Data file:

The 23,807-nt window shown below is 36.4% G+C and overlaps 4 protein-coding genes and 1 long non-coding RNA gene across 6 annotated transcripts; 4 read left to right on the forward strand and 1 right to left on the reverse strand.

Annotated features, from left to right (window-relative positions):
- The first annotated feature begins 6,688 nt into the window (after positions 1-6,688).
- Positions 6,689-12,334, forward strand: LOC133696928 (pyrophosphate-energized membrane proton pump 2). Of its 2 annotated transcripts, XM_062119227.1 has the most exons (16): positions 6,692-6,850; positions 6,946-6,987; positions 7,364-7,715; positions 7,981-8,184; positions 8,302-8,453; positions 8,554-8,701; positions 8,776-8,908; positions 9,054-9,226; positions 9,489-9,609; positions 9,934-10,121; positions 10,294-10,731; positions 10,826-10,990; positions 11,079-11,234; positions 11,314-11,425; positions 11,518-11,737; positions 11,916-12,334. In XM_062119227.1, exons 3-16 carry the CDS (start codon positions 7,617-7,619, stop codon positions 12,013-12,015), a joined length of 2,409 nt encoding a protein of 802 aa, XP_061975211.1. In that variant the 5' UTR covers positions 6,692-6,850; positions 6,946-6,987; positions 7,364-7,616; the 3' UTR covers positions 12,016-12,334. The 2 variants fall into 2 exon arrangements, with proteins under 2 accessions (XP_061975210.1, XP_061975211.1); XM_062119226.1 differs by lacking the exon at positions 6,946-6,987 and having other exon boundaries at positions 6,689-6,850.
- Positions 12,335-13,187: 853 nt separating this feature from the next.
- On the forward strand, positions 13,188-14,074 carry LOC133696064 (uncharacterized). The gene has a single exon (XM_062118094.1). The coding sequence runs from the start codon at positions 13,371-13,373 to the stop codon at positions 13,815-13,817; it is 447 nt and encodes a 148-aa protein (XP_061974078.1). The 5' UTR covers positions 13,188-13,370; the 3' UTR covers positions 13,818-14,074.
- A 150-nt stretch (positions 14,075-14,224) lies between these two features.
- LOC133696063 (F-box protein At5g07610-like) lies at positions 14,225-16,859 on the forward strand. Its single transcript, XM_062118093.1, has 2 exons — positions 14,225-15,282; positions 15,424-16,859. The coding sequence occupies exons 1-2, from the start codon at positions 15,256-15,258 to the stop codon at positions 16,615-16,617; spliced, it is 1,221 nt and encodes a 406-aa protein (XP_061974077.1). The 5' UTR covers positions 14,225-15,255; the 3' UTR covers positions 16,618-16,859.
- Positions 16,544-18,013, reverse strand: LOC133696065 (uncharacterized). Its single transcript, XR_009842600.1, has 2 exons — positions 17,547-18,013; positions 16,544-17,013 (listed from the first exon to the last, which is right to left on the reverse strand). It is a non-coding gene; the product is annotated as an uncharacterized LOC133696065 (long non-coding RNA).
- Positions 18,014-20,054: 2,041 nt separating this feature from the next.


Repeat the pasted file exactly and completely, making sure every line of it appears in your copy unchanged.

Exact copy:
The 23,807-nt window shown below is 36.4% G+C and overlaps 4 protein-coding genes and 1 long non-coding RNA gene across 6 annotated transcripts; 4 read left to right on the forward strand and 1 right to left on the reverse strand.

Annotated features, from left to right (window-relative positions):
- The first annotated feature begins 6,688 nt into the window (after positions 1-6,688).
- Positions 6,689-12,334, forward strand: LOC133696928 (pyrophosphate-energized membrane proton pump 2). Of its 2 annotated transcripts, XM_062119227.1 has the most exons (16): positions 6,692-6,850; positions 6,946-6,987; positions 7,364-7,715; positions 7,981-8,184; positions 8,302-8,453; positions 8,554-8,701; positions 8,776-8,908; positions 9,054-9,226; positions 9,489-9,609; positions 9,934-10,121; positions 10,294-10,731; positions 10,826-10,990; positions 11,079-11,234; positions 11,314-11,425; positions 11,518-11,737; positions 11,916-12,334. In XM_062119227.1, exons 3-16 carry the CDS (start codon positions 7,617-7,619, stop codon positions 12,013-12,015), a joined length of 2,409 nt encoding a protein of 802 aa, XP_061975211.1. In that variant the 5' UTR covers positions 6,692-6,850; positions 6,946-6,987; positions 7,364-7,616; the 3' UTR covers positions 12,016-12,334. The 2 variants fall into 2 exon arrangements, with proteins under 2 accessions (XP_061975210.1, XP_061975211.1); XM_062119226.1 differs by lacking the exon at positions 6,946-6,987 and having other exon boundaries at positions 6,689-6,850.
- Positions 12,335-13,187: 853 nt separating this feature from the next.
- On the forward strand, positions 13,188-14,074 carry LOC133696064 (uncharacterized). The gene has a single exon (XM_062118094.1). The coding sequence runs from the start codon at positions 13,371-13,373 to the stop codon at positions 13,815-13,817; it is 447 nt and encodes a 148-aa protein (XP_061974078.1). The 5' UTR covers positions 13,188-13,370; the 3' UTR covers positions 13,818-14,074.
- A 150-nt stretch (positions 14,075-14,224) lies between these two features.
- LOC133696063 (F-box protein At5g07610-like) lies at positions 14,225-16,859 on the forward strand. Its single transcript, XM_062118093.1, has 2 exons — positions 14,225-15,282; positions 15,424-16,859. The coding sequence occupies exons 1-2, from the start codon at positions 15,256-15,258 to the stop codon at positions 16,615-16,617; spliced, it is 1,221 nt and encodes a 406-aa protein (XP_061974077.1). The 5' UTR covers positions 14,225-15,255; the 3' UTR covers positions 16,618-16,859.
- Positions 16,544-18,013, reverse strand: LOC133696065 (uncharacterized). Its single transcript, XR_009842600.1, has 2 exons — positions 17,547-18,013; positions 16,544-17,013 (listed from the first exon to the last, which is right to left on the reverse strand). It is a non-coding gene; the product is annotated as an uncharacterized LOC133696065 (long non-coding RNA).
- Positions 18,014-20,054: 2,041 nt separating this feature from the next.